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Trump’s classified documents case faces legal jeopardy due to process crimes, warns ex-federal prosecutor.

Former Assistant U.S. Attorney Weighs in on Trump Indictment

Former Assistant U.S. Attorney John O’Connor has some interesting insights on the recent indictment of former President Donald Trump. While many are focused on the 31 counts of “willful retention of national defense information,” O’Connor believes that the real legal peril for Trump lies in how he responded to requests to return those documents.

“Those 31 counts do not float my boat, I think they’re very much window dressing,” O’Connor said during a Monday interview with NTD’s “Capitol Report.”

According to the indictment (pdf), Trump is charged with 31 counts of “willful retention of national defense information,” as well as several other counts related to withholding, concealing, and making false statements about documents. The indictment also alleges that Trump showed classified documents to other people on two separate occasions in 2021.

Is Possession of Classified Documents Illegal?

O’Connor argues that the mere possession of classified documents by an ex-president is not illegal, and should not be looked at as illegal. He points out that presidents have traditionally kept papers from their administration after leaving office, and that even with the Presidential Records Act, the president has some unspecified time within which to hand over the documents.

“So yes, it’s a very flimsy basis to say that there’s anything wrong with him possessing classified documents. I don’t buy it,” O’Connor said.

O’Connor also notes that President Joe Biden’s retention of classified documents is also concerning, as documents with classified markings were found at the Penn Biden Center in Washington D.C. and at Biden’s home in Delaware.

Process Crimes are “Devastating” to Trump

While O’Connor challenges the legal viability of the first 31 counts in the special counsel indictment, he believes that Counts 32 through 37 are “very strongly shown, and frankly, very devastating to the ex-president.”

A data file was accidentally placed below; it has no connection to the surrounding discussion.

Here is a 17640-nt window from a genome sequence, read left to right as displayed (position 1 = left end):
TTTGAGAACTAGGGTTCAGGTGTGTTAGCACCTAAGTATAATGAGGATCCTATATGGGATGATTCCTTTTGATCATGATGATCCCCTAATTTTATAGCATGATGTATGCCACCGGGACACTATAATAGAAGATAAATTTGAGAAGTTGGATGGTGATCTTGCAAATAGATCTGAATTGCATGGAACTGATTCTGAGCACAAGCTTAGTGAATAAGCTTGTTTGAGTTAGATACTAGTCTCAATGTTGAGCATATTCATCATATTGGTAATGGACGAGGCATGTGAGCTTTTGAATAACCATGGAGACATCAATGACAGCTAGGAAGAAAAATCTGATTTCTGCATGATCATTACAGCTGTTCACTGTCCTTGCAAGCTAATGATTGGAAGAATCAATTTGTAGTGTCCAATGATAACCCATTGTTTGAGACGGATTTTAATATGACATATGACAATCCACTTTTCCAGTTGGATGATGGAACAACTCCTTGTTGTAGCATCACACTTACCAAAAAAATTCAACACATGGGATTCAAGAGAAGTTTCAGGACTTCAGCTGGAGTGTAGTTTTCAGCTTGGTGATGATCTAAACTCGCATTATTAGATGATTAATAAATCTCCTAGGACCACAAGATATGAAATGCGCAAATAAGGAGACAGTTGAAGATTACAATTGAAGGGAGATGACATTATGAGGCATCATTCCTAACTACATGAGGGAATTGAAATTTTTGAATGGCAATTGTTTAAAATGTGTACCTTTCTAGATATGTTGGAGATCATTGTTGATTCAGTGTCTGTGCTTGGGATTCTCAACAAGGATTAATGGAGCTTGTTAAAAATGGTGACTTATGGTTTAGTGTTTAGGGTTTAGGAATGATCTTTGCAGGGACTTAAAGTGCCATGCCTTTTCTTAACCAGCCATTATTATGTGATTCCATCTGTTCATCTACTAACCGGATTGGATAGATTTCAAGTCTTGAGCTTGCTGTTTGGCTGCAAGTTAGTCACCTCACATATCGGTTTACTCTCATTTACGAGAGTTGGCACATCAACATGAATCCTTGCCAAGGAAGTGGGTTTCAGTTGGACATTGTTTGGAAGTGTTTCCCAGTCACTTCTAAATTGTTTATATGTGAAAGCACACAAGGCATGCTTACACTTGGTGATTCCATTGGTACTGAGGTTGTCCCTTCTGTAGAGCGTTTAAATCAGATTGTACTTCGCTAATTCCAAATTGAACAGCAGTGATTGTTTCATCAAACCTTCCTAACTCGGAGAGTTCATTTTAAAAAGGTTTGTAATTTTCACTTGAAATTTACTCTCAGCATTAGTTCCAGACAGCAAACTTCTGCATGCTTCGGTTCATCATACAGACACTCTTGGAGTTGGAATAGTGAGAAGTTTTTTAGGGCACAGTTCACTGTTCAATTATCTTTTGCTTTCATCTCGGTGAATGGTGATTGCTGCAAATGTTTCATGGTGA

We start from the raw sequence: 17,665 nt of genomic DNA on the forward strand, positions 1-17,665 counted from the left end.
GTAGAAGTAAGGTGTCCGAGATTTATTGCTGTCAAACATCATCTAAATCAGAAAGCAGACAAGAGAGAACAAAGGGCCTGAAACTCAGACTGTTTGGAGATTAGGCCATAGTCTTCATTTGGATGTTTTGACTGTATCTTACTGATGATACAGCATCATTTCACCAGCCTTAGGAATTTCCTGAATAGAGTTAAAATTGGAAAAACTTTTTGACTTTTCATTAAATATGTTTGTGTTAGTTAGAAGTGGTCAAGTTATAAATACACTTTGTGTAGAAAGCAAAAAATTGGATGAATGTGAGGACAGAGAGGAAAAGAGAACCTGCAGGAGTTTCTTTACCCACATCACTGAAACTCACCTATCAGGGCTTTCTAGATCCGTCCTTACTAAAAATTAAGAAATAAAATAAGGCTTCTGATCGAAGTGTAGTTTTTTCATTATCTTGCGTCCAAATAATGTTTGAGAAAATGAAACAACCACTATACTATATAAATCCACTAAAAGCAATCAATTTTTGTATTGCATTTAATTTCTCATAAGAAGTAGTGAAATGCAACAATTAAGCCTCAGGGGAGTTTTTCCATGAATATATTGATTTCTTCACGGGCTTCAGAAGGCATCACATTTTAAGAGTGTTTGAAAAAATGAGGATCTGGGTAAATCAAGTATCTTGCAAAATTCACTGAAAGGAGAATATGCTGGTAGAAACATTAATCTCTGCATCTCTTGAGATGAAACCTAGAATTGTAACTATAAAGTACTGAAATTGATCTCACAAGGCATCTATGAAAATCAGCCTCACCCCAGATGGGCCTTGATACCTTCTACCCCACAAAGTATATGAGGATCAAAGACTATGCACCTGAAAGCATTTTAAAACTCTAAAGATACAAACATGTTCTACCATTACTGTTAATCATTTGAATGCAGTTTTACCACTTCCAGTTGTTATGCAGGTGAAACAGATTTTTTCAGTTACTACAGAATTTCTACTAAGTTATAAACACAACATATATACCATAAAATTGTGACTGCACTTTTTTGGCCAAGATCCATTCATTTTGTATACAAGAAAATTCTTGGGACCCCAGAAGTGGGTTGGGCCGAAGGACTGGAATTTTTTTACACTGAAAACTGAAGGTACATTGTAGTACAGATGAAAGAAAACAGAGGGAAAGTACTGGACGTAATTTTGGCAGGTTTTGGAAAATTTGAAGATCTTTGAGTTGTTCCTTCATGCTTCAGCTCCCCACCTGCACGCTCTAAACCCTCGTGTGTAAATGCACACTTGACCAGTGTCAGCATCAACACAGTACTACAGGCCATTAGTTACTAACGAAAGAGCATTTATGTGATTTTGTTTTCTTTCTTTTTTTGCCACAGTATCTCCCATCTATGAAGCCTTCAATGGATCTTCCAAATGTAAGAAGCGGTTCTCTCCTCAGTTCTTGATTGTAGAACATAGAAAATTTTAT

The federal indictment alleges that in May of last year, federal officials issued a subpoena asking for Trump to turn over documents in his possession that bore classified markings. The indictment states that Trump spoke with an attorney who memorialized in their conversation that Trump did not want federal officials going through his records. Trump allegedly asked his attorneys whether it would be better if they simply denied having the requested documents and referenced how representatives of former Secretary of State Hillary Clinton had deleted thousands of emails from a private server she operated after the contents of that server were subpoenaed.

The indictment further states that on May 23, 2022, an attorney told Trump he would come by to review the documents in Trump’s possession on June 2, 2022. Between May 23 and June 2, Trump allegedly directed co-defendant Waltine Nauta to remove 64 boxes from a storage room at Trump’s Mar-a-Lago resort. Trump allegedly spoke with Nauta by phone again on June 2 and Nauta subsequently moved 30 boxes of documents to a different location.

Conclusion

While the legal implications of the Trump indictment are still being debated, it’s clear that the former president is facing serious charges. O’Connor’s insights provide a unique perspective on the situation, and highlight the importance of how Trump responded to requests for documents.



" Conservative News Daily does not always share or support the views and opinions expressed here; they are just those of the writer."

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